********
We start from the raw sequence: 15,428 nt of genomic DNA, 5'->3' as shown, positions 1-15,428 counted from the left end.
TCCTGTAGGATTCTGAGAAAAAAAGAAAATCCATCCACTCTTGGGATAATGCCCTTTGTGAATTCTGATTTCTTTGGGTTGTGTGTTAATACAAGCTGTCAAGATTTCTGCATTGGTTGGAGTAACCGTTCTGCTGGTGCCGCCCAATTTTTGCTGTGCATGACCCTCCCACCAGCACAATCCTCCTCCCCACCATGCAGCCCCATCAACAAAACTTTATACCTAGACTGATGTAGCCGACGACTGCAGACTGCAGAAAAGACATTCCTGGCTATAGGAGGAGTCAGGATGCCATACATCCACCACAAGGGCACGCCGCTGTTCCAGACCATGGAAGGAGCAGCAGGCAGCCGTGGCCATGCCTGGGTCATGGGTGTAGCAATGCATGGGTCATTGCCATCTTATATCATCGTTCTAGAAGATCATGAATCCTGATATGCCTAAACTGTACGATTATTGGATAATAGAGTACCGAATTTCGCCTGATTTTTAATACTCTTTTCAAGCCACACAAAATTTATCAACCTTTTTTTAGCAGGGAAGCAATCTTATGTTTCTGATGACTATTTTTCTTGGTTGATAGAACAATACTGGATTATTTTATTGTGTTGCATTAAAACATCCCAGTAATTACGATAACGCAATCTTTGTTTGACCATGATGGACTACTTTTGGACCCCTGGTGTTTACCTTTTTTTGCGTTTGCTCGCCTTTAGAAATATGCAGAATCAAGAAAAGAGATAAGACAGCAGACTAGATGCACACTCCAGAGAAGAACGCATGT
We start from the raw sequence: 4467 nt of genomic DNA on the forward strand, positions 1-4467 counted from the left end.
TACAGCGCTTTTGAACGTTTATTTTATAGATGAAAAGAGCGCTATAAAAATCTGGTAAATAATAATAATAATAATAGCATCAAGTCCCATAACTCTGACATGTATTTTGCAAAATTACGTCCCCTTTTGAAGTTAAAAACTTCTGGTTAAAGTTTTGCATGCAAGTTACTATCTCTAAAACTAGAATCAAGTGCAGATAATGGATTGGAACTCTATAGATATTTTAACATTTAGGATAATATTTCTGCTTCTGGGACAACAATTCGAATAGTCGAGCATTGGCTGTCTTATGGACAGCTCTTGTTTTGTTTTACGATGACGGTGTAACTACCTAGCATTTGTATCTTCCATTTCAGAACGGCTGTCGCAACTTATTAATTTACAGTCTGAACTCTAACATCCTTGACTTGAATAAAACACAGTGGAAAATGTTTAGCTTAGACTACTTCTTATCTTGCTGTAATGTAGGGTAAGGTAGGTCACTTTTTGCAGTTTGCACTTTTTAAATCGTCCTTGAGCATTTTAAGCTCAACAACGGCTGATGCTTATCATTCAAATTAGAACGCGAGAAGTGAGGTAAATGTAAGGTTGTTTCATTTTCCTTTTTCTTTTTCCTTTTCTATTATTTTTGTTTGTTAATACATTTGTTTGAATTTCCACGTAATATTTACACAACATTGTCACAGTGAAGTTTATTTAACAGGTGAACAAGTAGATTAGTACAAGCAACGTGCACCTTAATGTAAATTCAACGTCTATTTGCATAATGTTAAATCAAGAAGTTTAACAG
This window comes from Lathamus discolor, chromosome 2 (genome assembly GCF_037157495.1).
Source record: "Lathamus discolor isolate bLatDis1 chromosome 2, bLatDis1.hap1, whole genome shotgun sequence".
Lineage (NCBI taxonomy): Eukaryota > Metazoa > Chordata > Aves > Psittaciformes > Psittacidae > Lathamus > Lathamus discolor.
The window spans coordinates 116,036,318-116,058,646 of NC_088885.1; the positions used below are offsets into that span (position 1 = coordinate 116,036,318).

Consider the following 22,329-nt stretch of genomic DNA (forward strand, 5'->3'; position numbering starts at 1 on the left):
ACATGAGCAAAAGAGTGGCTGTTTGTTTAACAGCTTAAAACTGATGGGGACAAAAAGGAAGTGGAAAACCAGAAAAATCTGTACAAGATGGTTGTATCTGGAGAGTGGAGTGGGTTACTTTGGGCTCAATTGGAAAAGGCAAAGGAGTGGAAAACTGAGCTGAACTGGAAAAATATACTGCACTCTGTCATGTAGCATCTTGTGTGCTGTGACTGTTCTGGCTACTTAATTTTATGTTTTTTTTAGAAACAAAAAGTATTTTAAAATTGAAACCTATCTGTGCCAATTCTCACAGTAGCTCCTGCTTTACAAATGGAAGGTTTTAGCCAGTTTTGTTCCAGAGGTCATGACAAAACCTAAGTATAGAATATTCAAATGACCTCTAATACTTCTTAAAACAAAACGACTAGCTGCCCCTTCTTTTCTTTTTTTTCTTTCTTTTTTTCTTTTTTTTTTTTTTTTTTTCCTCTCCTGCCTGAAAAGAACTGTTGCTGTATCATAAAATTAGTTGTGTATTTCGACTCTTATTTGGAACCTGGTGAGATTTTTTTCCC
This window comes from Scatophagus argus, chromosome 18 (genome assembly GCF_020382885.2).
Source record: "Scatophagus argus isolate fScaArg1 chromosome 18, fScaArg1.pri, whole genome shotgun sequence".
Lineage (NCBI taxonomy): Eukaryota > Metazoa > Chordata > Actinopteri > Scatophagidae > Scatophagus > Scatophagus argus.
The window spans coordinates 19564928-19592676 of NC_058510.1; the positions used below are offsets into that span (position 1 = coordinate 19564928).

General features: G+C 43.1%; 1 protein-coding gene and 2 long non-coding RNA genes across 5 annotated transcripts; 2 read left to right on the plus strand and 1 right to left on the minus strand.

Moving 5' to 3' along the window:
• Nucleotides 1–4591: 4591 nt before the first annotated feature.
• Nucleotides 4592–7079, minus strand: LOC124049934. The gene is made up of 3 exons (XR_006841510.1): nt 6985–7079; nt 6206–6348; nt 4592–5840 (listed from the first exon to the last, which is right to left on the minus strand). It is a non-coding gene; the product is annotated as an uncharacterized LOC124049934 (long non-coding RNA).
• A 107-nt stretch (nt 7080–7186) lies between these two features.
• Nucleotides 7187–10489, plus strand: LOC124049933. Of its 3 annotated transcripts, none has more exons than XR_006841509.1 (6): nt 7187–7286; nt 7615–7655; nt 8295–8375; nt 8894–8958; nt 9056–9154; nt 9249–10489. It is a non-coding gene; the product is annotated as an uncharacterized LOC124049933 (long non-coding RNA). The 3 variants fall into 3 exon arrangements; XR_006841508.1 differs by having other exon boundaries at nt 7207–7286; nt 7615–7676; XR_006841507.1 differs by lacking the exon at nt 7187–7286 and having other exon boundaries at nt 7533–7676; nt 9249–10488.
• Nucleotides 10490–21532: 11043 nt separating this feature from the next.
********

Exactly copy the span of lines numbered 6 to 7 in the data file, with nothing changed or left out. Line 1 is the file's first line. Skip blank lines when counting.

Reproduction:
Source record: "Lathamus discolor isolate bLatDis1 chromosome 2, bLatDis1.hap1, whole genome shotgun sequence".
Lineage (NCBI taxonomy): Eukaryota > Metazoa > Chordata > Aves > Psittaciformes > Psittacidae > Lathamus > Lathamus discolor.